Missing links to a stronger export sector

AS EASY AS ABC - Atty. Alex B. Cabrera - The Philippine Star

Fiscal incentives alone cannot produce a strong export sector. Our export sector contributes 28 percent of our GDP versus the global average of 45 percent among 142 exporting countries. We still export a lot of raw materials (like base metals and minerals) and import the finished products that made use of our raw materials. Locally manufactured goods that we export, save for a few, still largely involve assembly processes, or low value-added manufacturing processes, almost as it were three decades ago.

There are enviable countries that have progressed dramatically, and we have something in common with them. The likes of Japan, Taiwan, South Korea, Singapore and our Philippines were all ravaged by war. The difference is that it took them, except us, a couple of decades to turn into powerhouse exporters of the world.

How they did it is an open secret. Before they became exporters, they were manufacturers. They made their manufacturing sector strong to make their export sector strong. They upgraded or graduated from assembly process to process engineering, product development, and research and development (R&D) on what to innovate or invent.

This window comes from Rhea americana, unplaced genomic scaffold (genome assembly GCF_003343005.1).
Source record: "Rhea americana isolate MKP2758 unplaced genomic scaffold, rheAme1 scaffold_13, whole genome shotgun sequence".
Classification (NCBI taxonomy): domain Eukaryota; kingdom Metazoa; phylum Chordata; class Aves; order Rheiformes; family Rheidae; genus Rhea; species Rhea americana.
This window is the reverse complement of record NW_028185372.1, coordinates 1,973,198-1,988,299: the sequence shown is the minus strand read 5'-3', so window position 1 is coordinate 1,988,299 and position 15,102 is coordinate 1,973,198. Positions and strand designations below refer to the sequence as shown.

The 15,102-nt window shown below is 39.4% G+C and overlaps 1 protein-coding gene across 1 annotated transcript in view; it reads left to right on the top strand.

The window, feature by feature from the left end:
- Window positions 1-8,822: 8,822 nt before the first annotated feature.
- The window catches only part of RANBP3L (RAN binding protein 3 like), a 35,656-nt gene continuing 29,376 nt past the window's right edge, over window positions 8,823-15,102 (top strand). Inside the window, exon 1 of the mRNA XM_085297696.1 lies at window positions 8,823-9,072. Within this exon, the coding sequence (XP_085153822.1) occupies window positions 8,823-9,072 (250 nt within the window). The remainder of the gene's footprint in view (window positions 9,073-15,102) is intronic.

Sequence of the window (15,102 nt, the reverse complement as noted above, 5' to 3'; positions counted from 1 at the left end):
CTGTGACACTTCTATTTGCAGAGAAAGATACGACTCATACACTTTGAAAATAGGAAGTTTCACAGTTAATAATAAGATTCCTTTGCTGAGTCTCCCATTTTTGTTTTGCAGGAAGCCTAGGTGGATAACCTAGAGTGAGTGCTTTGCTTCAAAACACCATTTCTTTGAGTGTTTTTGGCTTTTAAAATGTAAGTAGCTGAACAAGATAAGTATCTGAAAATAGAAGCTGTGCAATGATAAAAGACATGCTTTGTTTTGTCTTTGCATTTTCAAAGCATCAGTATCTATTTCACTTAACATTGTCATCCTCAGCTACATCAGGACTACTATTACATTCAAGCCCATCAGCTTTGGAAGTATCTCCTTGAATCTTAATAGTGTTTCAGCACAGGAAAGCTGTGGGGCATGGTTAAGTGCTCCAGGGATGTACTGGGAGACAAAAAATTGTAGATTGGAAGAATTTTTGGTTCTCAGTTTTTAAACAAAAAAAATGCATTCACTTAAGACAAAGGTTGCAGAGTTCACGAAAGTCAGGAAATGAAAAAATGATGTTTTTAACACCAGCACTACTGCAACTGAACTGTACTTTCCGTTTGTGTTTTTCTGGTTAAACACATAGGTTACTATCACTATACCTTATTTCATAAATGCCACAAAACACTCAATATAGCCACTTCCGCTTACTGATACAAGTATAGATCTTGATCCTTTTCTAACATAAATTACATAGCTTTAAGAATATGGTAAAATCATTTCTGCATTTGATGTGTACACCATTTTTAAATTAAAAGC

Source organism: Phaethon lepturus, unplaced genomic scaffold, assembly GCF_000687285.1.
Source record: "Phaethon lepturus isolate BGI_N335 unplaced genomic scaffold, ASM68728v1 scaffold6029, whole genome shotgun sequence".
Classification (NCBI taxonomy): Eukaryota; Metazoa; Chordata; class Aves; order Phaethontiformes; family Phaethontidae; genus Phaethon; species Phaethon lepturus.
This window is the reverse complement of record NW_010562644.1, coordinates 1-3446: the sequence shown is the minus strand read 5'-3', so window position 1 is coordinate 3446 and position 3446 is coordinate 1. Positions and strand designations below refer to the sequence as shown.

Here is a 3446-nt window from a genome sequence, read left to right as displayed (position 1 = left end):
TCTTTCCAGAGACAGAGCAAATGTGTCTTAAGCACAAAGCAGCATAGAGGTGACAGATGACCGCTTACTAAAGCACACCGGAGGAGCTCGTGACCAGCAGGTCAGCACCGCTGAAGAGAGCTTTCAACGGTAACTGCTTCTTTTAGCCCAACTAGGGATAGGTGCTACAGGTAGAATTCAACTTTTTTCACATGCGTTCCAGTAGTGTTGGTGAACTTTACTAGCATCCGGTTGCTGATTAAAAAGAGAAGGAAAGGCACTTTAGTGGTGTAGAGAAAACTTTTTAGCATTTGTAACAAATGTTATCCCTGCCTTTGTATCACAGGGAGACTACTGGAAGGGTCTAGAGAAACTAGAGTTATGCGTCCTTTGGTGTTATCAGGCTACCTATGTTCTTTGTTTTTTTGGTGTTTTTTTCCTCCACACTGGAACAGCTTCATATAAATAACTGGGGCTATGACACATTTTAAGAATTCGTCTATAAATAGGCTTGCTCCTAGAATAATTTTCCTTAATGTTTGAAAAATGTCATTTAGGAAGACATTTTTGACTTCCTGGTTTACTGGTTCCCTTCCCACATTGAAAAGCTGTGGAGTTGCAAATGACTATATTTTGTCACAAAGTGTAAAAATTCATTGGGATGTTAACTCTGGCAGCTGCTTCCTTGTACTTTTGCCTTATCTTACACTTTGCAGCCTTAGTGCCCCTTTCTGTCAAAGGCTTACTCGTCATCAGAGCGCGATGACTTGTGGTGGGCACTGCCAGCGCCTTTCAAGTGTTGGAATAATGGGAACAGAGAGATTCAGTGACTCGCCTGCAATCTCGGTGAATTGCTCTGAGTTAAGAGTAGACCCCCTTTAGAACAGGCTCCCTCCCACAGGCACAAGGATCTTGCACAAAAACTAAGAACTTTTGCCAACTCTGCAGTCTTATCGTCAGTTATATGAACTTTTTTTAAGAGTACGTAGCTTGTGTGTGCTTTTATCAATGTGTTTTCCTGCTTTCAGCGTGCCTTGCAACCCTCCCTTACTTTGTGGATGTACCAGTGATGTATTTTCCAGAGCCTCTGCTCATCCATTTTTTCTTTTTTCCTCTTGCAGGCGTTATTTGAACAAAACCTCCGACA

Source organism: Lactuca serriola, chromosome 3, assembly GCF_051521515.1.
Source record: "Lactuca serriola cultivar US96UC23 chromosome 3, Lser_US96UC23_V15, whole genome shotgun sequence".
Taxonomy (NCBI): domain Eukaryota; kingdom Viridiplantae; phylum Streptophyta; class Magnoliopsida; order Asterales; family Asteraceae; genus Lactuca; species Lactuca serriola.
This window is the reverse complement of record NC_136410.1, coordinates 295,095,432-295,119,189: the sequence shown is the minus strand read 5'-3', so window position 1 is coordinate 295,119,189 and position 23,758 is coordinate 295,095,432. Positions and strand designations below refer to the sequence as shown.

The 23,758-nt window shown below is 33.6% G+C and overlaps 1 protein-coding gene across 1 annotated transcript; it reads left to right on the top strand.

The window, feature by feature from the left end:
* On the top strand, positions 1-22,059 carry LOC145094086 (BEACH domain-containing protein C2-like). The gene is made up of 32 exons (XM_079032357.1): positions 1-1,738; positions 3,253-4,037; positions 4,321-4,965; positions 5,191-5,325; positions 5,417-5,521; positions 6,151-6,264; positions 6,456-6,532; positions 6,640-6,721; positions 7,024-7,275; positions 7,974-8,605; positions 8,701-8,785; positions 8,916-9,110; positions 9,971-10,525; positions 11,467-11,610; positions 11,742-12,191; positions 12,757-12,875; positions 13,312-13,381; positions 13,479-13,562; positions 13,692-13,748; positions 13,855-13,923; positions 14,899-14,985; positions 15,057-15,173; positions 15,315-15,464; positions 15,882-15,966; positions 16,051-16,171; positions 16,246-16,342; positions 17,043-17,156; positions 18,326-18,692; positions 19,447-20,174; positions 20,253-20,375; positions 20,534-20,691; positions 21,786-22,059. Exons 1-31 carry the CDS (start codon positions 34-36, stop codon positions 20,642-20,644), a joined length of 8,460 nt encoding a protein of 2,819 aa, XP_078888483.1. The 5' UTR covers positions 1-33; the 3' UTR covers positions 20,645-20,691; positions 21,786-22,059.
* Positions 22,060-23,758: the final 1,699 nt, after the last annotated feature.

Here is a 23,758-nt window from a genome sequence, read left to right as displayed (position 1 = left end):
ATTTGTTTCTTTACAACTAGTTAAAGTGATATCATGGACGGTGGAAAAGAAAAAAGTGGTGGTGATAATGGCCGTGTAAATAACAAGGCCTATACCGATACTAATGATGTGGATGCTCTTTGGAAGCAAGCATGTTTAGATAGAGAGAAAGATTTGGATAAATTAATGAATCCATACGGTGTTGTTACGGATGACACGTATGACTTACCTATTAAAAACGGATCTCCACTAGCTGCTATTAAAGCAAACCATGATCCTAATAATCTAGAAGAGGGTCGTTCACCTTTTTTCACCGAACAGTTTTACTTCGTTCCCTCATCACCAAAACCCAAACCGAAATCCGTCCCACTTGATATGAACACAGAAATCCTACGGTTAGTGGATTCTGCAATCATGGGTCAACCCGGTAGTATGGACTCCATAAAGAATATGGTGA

The sad fact is that we have remained essentially stuck to assembly, except for a few exporters that have innovated. We may have gone up in rankings recently in innovation (most likely courtesy of our tech startups) but we still have little to show in innovation in the manufacturing sector – the game changer for the countries that rose to developed or First World status.

Now, this article is not about putting government agencies down because we do have the Department of Science and Technology (DOST) for its programs on innovation, and the Department of Trade and Industry (DTI) that encourages technology and works with startups. We even have a new law passed – the Philippine Innovation Act. On top of that, our investment promotion agencies work really hard to attract exporters to the country.

The fact that we were really not able to move the needle may mean that we need to emulate what other countries did to be successful.

Japan, the world’s fourth largest exporter, has been manufacturing and exporting high-tech products. But when it was trying to rebuild, it deliberately avoided, where it could, finished products and imported items that were high-tech or not at the same level as those that they manufactured.

Taiwan, with 70 percent of its GDP coming from exports, manufactures and sells electronics and communication audio-video products for which it is known. It even sells to China, its biggest market despite politically strained relationships.

South Korea initially adopted a protectionist import substitution manufacturing policy before it developed itself into a solid export-based economy in just two decades.